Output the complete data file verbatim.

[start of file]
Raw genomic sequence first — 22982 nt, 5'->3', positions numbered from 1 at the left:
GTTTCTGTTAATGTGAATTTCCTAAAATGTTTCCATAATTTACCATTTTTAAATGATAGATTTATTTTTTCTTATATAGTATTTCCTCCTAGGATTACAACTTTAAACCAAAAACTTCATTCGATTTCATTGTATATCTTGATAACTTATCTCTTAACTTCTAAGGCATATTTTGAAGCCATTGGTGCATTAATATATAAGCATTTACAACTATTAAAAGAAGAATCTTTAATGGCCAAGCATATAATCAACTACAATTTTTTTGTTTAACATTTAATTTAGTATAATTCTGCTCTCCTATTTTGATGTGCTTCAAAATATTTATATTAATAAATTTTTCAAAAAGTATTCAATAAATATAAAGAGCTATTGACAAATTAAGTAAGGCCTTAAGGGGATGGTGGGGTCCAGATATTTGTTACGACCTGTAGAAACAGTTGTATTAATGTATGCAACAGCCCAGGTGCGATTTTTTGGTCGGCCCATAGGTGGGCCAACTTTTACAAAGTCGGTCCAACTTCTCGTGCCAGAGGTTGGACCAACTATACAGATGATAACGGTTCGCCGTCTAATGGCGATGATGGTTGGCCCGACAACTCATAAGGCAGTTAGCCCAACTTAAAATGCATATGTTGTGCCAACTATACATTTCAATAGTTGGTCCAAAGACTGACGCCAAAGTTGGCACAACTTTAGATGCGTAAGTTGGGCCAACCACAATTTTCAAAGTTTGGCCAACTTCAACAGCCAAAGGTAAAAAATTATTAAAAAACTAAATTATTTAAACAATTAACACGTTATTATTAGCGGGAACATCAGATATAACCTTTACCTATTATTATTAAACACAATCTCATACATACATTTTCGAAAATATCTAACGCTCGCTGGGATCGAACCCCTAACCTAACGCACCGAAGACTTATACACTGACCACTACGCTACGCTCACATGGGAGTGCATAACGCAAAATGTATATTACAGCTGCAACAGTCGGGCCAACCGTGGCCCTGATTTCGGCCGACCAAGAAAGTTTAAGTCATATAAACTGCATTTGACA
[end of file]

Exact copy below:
Raw genomic sequence first — 22982 nt, 5'->3', positions numbered from 1 at the left:
GTTTCTGTTAATGTGAATTTCCTAAAATGTTTCCATAATTTACCATTTTTAAATGATAGATTTATTTTTTCTTATATAGTATTTCCTCCTAGGATTACAACTTTAAACCAAAAACTTCATTCGATTTCATTGTATATCTTGATAACTTATCTCTTAACTTCTAAGGCATATTTTGAAGCCATTGGTGCATTAATATATAAGCATTTACAACTATTAAAAGAAGAATCTTTAATGGCCAAGCATATAATCAACTACAATTTTTTTGTTTAACATTTAATTTAGTATAATTCTGCTCTCCTATTTTGATGTGCTTCAAAATATTTATATTAATAAATTTTTCAAAAAGTATTCAATAAATATAAAGAGCTATTGACAAATTAAGTAAGGCCTTAAGGGGATGGTGGGGTCCAGATATTTGTTACGACCTGTAGAAACAGTTGTATTAATGTATGCAACAGCCCAGGTGCGATTTTTTGGTCGGCCCATAGGTGGGCCAACTTTTACAAAGTCGGTCCAACTTCTCGTGCCAGAGGTTGGACCAACTATACAGATGATAACGGTTCGCCGTCTAATGGCGATGATGGTTGGCCCGACAACTCATAAGGCAGTTAGCCCAACTTAAAATGCATATGTTGTGCCAACTATACATTTCAATAGTTGGTCCAAAGACTGACGCCAAAGTTGGCACAACTTTAGATGCGTAAGTTGGGCCAACCACAATTTTCAAAGTTTGGCCAACTTCAACAGCCAAAGGTAAAAAATTATTAAAAAACTAAATTATTTAAACAATTAACACGTTATTATTAGCGGGAACATCAGATATAACCTTTACCTATTATTATTAAACACAATCTCATACATACATTTTCGAAAATATCTAACGCTCGCTGGGATCGAACCCCTAACCTAACGCACCGAAGACTTATACACTGACCACTACGCTACGCTCACATGGGAGTGCATAACGCAAAATGTATATTACAGCTGCAACAGTCGGGCCAACCGTGGCCCTGATTTCGGCCGACCAAGAAAGTTTAAGTCATATAAACTGCATTTGACA